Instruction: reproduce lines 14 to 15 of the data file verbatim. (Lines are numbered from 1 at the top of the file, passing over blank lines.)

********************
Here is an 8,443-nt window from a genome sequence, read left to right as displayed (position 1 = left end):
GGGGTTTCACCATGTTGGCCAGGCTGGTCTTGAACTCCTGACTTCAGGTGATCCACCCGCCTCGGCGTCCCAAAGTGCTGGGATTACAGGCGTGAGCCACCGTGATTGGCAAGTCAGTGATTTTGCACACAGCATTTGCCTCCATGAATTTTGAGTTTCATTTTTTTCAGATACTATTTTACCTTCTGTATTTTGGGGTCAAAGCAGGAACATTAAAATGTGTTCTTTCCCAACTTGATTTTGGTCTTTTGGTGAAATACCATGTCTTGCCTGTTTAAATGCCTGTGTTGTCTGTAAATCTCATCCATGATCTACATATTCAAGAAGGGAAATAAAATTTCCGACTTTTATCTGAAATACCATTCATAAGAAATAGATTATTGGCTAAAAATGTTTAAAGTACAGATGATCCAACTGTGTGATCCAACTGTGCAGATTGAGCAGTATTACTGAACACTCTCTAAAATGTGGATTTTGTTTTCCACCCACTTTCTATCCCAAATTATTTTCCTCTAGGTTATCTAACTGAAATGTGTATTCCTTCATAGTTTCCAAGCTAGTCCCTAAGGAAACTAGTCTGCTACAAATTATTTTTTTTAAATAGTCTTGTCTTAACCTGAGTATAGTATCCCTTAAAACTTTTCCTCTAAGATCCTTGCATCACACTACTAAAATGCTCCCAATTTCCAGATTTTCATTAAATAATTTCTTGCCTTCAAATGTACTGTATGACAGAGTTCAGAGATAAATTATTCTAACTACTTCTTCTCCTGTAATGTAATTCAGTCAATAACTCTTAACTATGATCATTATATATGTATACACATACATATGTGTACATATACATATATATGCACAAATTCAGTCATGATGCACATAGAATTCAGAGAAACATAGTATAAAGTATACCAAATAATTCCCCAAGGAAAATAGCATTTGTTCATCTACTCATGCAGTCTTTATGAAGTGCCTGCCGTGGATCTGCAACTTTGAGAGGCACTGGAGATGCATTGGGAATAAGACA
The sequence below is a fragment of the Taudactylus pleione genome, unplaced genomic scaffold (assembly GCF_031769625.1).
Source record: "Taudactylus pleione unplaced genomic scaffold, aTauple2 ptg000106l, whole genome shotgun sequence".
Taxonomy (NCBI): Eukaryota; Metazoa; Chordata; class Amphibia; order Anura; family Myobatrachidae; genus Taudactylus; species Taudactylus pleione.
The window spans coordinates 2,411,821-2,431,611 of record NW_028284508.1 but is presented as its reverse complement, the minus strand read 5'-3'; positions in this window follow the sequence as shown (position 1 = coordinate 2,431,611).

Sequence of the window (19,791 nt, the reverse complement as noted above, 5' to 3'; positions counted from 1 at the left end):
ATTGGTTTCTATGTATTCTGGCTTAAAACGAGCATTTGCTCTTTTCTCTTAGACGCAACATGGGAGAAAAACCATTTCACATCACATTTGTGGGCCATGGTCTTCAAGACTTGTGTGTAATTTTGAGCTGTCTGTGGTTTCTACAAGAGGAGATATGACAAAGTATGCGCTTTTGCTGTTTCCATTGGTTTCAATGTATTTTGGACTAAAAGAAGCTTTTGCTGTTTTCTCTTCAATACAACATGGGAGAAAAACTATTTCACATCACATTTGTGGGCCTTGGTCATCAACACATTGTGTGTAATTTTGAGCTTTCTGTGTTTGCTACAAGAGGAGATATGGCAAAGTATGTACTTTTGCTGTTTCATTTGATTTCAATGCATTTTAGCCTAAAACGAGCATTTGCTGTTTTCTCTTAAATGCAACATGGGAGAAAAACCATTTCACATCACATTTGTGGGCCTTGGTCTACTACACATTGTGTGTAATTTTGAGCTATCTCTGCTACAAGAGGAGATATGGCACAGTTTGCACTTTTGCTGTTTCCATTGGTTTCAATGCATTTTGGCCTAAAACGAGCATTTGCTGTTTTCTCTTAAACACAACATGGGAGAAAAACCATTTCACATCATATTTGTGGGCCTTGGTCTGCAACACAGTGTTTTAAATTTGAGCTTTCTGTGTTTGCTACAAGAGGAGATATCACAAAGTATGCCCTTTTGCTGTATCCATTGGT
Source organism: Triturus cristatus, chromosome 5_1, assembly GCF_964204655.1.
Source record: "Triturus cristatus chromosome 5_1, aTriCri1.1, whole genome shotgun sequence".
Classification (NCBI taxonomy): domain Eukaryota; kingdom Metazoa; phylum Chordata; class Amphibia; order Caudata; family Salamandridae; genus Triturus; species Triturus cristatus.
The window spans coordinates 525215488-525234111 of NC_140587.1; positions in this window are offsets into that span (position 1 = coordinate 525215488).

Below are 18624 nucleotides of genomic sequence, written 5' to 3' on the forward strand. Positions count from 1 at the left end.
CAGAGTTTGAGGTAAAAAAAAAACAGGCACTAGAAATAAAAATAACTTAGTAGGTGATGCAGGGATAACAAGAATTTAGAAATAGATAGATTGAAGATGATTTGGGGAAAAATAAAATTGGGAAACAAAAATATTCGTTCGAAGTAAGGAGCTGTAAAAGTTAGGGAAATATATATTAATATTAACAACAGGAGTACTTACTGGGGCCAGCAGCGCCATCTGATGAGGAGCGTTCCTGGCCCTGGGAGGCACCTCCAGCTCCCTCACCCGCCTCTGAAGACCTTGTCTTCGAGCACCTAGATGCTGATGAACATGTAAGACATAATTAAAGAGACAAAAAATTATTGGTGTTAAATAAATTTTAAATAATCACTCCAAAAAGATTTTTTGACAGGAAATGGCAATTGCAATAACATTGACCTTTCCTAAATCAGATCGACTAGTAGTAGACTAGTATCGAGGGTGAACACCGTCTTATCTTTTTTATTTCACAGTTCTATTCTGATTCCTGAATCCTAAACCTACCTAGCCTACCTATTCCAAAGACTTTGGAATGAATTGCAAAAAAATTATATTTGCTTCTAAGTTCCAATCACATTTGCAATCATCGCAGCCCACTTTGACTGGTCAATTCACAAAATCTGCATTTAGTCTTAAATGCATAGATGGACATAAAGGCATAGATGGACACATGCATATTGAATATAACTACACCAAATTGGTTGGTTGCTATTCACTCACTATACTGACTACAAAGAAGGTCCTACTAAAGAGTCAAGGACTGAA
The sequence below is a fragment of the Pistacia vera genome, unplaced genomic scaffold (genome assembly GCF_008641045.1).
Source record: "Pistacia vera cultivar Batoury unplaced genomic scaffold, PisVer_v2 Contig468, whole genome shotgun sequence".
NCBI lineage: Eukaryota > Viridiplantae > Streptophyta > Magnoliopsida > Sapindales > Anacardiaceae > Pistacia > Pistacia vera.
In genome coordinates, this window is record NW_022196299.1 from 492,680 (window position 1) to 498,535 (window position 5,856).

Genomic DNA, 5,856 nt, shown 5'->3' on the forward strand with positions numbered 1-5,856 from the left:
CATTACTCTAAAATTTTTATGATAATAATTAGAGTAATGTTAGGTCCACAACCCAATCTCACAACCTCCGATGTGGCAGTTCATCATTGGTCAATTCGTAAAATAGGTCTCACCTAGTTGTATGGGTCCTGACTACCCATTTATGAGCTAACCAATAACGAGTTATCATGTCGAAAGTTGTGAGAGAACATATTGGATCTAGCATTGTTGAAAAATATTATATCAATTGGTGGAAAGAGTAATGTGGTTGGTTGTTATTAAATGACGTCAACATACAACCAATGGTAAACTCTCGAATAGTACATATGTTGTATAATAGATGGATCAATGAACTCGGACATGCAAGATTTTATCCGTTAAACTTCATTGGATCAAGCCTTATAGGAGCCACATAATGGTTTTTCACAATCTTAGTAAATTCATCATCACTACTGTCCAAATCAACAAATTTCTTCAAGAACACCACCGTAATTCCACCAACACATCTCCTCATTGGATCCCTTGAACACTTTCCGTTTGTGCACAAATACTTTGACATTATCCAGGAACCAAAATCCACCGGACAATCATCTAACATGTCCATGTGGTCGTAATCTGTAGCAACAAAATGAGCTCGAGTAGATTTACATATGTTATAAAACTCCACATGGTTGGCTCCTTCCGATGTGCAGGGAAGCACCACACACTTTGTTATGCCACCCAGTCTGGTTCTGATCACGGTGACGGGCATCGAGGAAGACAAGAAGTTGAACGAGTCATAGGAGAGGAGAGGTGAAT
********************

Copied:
CAGAGTTTGAGGTAAAAAAAAAACAGGCACTAGAAATAAAAATAACTTAGTAGGTGATGCAGGGATAACAAGAATTTAGAAATAGATAGATTGAAGATGATTTGGGGAAAAATAAAATTGGGAAACAAAAATATTCGTTCGAAGTAAGGAGCTGTAAAAGTTAGGGAAATATATATTAATATTAACAACAGGAGTACTTACTGGGGCCAGCAGCGCCATCTGATGAGGAGCGTTCCTGGCCCTGGGAGGCACCTCCAGCTCCCTCACCCGCCTCTGAAGACCTTGTCTTCGAGCACCTAGATGCTGATGAACATGTAAGACATAATTAAAGAGACAAAAAATTATTGGTGTTAAATAAATTTTAAATAATCACTCCAAAAAGATTTTTTGACAGGAAATGGCAATTGCAATAACATTGACCTTTCCTAAATCAGATCGACTAGTAGTAGACTAGTATCGAGGGTGAACACCGTCTTATCTTTTTTATTTCACAGTTCTATTCTGATTCCTGAATCCTAAACCTACCTAGCCTACCTATTCCAAAGACTTTGGAATGAATTGCAAAAAAATTATATTTGCTTCTAAGTTCCAATCACATTTGCAATCATCGCAGCCCACTTTGACTGGTCAATTCACAAAATCTGCATTTAGTCTTAAATGCATAGATGGACATAAAGGCATAGATGGACACATGCATATTGAATATAACTACACCAAATTGGTTGGTTGCTATTCACTCACTATACTGACTACAAAGAAGGTCCTACTAAAGAGTCAAGGACTGAA
The sequence below is a fragment of the Pistacia vera genome, unplaced genomic scaffold (genome assembly GCF_008641045.1).